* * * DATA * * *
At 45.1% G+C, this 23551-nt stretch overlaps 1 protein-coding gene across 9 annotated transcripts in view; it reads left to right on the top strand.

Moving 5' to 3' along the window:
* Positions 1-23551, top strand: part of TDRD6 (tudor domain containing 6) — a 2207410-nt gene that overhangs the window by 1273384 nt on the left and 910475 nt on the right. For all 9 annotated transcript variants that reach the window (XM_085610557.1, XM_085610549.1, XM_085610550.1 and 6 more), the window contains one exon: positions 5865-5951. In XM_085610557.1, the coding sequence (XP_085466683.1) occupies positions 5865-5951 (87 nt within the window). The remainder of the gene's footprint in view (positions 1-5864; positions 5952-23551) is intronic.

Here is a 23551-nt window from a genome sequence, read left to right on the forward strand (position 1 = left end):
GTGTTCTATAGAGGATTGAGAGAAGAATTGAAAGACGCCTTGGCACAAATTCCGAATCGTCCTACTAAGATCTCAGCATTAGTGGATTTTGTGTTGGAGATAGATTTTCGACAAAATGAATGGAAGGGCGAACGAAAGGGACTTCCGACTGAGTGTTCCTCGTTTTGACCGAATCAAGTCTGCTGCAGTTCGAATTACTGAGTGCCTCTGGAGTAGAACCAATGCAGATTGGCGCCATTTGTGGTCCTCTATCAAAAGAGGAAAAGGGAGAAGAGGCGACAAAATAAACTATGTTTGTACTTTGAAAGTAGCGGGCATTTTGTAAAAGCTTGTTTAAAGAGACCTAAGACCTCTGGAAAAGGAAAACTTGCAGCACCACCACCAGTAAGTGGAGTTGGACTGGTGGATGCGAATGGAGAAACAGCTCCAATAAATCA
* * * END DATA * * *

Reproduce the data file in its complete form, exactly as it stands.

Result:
At 45.1% G+C, this 23551-nt stretch overlaps 1 protein-coding gene across 9 annotated transcripts in view; it reads left to right on the top strand.

Moving 5' to 3' along the window:
* Positions 1-23551, top strand: part of TDRD6 (tudor domain containing 6) — a 2207410-nt gene that overhangs the window by 1273384 nt on the left and 910475 nt on the right. For all 9 annotated transcript variants that reach the window (XM_085610557.1, XM_085610549.1, XM_085610550.1 and 6 more), the window contains one exon: positions 5865-5951. In XM_085610557.1, the coding sequence (XP_085466683.1) occupies positions 5865-5951 (87 nt within the window). The remainder of the gene's footprint in view (positions 1-5864; positions 5952-23551) is intronic.

Here is a 23551-nt window from a genome sequence, read left to right on the forward strand (position 1 = left end):
GTGTTCTATAGAGGATTGAGAGAAGAATTGAAAGACGCCTTGGCACAAATTCCGAATCGTCCTACTAAGATCTCAGCATTAGTGGATTTTGTGTTGGAGATAGATTTTCGACAAAATGAATGGAAGGGCGAACGAAAGGGACTTCCGACTGAGTGTTCCTCGTTTTGACCGAATCAAGTCTGCTGCAGTTCGAATTACTGAGTGCCTCTGGAGTAGAACCAATGCAGATTGGCGCCATTTGTGGTCCTCTATCAAAAGAGGAAAAGGGAGAAGAGGCGACAAAATAAACTATGTTTGTACTTTGAAAGTAGCGGGCATTTTGTAAAAGCTTGTTTAAAGAGACCTAAGACCTCTGGAAAAGGAAAACTTGCAGCACCACCACCAGTAAGTGGAGTTGGACTGGTGGATGCGAATGGAGAAACAGCTCCAATAAATCA